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Overview of Gastric CA
Gastric cancer, also referred to as stomach cancer, is a common cancer that occurs worldwide. It frequently affects men above 50 years old with higher incidence in certain countries, including Iceland, Chile and Japan. Most cases of gastric cancer are diagnosed late as symptoms of the disease are often non-specific during the early stage. These symptoms include heartburn, sensation of fullness and bloating. Advance gastric cancer usually manifest with abdominal pain, sudden weight loss, nausea, vomiting blood, frequent fatigue and other vague abdominal symptoms. Most patients also complain of getting easily full after eating little food.
The risk factors for the development of gastric cancer includes history of cancer in the family, H. pylori infection, smoking, athropic gastritis and gastric polyp. Majority of this cancer develops due to H. pylori infection which can be eradicated by the use of antibiotics.
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There are several substances in the blood which can help detect the presence of cancer. These substances are called biomarkers or tumor markers. When something is wrong with certain organs in the body, they produce specific biomarkers, and the increase in their value usually indicates disease. Biomarkers are often used for screening purposes as well as for monitoring the response of patients to cancer treatment. The test is performed by extracting a small amount of blood in the vein to be sent to the laboratory for the measurement of the levels of certain biomarkers in the blood.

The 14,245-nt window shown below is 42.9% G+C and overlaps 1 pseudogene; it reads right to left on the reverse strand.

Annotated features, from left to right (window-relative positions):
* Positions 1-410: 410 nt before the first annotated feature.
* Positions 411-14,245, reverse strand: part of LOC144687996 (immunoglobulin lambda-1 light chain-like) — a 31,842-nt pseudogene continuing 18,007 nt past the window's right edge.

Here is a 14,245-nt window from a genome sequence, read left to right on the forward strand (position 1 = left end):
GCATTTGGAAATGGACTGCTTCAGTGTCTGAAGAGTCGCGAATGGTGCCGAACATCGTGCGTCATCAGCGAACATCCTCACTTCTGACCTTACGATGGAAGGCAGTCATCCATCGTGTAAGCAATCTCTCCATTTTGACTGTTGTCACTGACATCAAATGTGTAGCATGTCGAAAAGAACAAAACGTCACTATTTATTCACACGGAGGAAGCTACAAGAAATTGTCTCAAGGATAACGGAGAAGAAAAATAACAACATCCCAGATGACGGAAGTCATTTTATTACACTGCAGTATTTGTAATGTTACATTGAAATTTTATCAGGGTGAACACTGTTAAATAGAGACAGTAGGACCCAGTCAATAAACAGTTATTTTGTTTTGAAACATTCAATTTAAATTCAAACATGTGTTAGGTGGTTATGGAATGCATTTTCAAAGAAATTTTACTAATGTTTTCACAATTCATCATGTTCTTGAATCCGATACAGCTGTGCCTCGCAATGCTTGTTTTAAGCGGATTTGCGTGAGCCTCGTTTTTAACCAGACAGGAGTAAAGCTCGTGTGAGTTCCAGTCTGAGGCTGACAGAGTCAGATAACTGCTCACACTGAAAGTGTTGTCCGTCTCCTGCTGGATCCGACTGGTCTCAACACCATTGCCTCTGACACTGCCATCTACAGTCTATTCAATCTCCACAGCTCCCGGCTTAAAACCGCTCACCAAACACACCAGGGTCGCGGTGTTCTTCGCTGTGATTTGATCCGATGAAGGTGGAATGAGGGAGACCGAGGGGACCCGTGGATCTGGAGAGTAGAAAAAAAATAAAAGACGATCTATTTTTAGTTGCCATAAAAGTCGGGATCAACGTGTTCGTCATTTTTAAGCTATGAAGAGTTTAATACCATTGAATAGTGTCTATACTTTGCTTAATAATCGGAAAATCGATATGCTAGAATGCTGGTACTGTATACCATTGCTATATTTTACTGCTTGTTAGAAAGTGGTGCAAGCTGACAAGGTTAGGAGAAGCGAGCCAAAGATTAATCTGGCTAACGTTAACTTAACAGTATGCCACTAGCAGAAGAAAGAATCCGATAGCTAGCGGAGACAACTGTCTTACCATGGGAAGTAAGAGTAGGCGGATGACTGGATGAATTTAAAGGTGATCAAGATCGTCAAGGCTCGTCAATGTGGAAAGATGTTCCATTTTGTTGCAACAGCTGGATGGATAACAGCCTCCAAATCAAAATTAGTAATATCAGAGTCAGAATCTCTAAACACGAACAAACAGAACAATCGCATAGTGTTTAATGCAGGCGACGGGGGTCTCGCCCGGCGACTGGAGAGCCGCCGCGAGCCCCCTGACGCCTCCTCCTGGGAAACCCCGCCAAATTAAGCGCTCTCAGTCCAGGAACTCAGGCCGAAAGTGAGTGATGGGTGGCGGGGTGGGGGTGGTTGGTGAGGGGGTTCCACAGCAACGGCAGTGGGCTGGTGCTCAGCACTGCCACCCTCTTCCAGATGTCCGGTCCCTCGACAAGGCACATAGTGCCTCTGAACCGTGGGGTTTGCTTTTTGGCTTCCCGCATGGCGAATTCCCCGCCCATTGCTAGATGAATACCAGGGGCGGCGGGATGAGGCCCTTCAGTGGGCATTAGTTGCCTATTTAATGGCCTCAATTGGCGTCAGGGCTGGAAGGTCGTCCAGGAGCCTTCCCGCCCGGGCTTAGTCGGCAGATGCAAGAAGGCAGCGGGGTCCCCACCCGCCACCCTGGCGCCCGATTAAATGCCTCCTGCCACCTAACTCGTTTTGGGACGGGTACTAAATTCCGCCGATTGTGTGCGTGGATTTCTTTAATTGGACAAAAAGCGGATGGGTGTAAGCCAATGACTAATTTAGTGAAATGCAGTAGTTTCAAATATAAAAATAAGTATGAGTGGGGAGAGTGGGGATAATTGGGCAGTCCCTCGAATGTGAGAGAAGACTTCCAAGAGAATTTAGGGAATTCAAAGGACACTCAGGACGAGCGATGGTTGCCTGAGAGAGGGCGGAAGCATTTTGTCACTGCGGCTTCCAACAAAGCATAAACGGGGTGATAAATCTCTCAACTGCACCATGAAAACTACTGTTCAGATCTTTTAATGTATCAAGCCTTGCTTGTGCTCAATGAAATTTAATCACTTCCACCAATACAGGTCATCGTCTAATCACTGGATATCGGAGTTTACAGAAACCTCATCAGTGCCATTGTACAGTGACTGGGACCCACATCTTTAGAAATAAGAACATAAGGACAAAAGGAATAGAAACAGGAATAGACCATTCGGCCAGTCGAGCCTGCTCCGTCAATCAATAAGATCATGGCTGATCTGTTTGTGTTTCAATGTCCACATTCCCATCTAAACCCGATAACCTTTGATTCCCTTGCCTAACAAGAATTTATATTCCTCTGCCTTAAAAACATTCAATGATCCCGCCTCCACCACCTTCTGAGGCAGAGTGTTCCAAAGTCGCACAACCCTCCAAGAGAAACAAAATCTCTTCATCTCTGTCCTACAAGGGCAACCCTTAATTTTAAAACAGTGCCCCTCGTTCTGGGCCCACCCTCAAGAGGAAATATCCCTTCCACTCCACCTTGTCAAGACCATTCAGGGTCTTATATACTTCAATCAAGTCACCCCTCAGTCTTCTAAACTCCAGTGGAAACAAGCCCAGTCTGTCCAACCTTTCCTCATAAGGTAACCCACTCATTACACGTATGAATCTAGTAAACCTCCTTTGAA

The following are the circulating biomarkers frequently used in the screening, diagnosis and prognostication of gastric cancer patients.
CEA or Carcinoembryonic Antigen
CEA is present during the development of the fetus, stops at birth, and is normally present in the blood in very low levels. Individuals with cancer usually have elevated CEA measurement in the blood. This biomarker is especially used for monitoring the response of colon cancer patients to their treatment. It is however, not specific to colon cancer alone. CEA is also elevated in cancer of the prostate, stomach, breast, liver and pancreas. It is not generally used in screening the population for cancer, but physicians may request for it when they suspect cancer in some patients. But an increase in CEA does not always mean cancer as it can also become elevated in diseases like emphysema, ulcerative colitis, rectal polyps and peptic ulcer.
CA 19-9 is used to diagnose cancer in the pancreas and is likewise elevated in gastrointestinal and liver cancer.
CA 72-4 demonstrates good specificity in detecting gastric cancer.
CA 125 is an important marker for cancer in the ovary. Increased levels of CA 125 is also present in non-ovarian cancers, such as cancer of the lungs, breast and stomach.